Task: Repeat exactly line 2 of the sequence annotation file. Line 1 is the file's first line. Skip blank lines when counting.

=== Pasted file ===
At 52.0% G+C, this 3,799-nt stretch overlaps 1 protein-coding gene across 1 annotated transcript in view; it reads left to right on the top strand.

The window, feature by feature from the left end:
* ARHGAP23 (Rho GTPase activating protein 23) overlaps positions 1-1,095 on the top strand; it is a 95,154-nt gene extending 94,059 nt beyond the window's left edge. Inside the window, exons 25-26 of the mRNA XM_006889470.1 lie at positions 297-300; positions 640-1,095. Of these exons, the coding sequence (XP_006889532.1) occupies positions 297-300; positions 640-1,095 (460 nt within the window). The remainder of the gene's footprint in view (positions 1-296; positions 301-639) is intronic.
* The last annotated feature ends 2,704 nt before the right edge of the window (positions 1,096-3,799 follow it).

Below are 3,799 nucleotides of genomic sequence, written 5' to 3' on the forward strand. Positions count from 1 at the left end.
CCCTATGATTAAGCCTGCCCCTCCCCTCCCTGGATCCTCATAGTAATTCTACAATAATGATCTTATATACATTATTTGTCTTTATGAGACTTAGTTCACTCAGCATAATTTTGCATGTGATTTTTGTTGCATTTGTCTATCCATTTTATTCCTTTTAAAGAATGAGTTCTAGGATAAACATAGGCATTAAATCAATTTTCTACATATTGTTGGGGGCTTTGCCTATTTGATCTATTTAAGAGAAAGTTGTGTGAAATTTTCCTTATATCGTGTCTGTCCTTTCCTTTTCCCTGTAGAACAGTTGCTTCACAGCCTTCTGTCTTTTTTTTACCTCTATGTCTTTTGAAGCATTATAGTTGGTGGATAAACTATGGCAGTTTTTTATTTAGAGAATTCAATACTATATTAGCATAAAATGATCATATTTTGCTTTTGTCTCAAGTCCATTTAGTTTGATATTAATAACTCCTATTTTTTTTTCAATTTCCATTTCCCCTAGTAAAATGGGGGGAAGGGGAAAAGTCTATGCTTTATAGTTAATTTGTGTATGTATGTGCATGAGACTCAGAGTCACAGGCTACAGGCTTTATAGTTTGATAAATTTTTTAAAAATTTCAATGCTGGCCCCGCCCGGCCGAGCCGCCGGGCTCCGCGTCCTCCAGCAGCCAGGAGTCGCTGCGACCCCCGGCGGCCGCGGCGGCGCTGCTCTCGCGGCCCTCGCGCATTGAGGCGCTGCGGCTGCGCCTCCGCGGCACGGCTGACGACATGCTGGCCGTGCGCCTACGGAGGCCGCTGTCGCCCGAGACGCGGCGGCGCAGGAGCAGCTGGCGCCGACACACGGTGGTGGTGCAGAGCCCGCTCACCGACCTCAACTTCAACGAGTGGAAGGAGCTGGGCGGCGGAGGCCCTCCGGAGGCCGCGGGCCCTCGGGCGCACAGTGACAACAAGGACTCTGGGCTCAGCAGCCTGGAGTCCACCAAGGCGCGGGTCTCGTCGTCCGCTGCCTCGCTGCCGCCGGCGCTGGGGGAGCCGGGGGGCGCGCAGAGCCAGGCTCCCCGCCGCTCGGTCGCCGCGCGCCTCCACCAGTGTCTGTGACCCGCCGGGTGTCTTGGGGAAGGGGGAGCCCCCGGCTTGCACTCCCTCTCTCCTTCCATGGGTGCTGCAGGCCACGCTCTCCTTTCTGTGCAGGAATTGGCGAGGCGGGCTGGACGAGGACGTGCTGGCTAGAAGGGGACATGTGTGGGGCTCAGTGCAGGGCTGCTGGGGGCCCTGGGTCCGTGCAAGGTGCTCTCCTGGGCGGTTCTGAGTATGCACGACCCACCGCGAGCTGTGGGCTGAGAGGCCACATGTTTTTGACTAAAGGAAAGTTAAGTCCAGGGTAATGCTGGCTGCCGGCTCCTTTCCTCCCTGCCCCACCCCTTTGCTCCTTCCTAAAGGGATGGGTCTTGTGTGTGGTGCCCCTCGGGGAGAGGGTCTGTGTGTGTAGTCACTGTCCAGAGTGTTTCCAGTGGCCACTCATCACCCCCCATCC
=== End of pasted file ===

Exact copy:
The window, feature by feature from the left end: